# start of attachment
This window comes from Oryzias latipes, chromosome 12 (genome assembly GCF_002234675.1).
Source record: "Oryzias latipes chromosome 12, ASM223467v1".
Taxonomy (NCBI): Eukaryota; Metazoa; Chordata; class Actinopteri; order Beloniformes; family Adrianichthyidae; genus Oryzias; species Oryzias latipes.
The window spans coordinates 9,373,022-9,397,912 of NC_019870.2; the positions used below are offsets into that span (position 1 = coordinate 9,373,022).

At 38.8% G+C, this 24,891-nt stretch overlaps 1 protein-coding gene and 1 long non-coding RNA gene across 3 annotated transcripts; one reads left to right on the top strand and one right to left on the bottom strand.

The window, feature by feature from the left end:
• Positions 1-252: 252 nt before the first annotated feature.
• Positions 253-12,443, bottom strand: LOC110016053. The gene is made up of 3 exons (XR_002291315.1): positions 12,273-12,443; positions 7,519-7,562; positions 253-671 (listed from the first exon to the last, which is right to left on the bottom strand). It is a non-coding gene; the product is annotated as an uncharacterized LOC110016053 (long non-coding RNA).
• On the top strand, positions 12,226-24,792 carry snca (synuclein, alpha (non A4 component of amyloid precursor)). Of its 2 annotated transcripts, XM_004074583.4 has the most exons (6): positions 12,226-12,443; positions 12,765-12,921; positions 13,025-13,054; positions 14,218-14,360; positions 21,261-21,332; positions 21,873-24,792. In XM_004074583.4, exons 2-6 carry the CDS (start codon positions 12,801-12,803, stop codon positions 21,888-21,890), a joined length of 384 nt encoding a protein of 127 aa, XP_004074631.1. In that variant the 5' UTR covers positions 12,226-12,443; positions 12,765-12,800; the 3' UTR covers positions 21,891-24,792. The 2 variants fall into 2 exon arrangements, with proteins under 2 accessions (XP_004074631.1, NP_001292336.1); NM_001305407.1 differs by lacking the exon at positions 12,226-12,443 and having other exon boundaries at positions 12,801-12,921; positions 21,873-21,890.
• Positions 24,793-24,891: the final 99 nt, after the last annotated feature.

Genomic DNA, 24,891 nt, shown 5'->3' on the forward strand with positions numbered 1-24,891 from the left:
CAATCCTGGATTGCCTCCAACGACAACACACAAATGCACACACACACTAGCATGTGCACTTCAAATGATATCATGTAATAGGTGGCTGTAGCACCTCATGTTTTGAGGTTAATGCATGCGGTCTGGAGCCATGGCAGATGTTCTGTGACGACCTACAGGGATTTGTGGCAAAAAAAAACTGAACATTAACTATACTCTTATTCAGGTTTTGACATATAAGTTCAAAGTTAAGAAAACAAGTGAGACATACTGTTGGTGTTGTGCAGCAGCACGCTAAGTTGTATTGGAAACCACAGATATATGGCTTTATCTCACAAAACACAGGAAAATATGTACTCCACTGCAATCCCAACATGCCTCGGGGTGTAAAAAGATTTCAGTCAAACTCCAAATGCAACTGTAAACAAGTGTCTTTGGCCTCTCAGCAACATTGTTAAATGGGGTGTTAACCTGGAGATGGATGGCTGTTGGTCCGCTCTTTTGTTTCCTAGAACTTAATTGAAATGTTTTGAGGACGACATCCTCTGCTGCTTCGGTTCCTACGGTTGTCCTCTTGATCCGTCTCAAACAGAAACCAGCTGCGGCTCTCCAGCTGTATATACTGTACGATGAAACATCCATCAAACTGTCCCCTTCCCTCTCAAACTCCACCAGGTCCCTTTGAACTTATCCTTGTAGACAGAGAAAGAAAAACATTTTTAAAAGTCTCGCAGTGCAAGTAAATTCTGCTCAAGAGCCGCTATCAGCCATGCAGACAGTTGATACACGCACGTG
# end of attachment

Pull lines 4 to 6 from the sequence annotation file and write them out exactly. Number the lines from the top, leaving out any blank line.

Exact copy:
The window spans coordinates 9,373,022-9,397,912 of NC_019870.2; the positions used below are offsets into that span (position 1 = coordinate 9,373,022).

At 38.8% G+C, this 24,891-nt stretch overlaps 1 protein-coding gene and 1 long non-coding RNA gene across 3 annotated transcripts; one reads left to right on the top strand and one right to left on the bottom strand.

The window, feature by feature from the left end: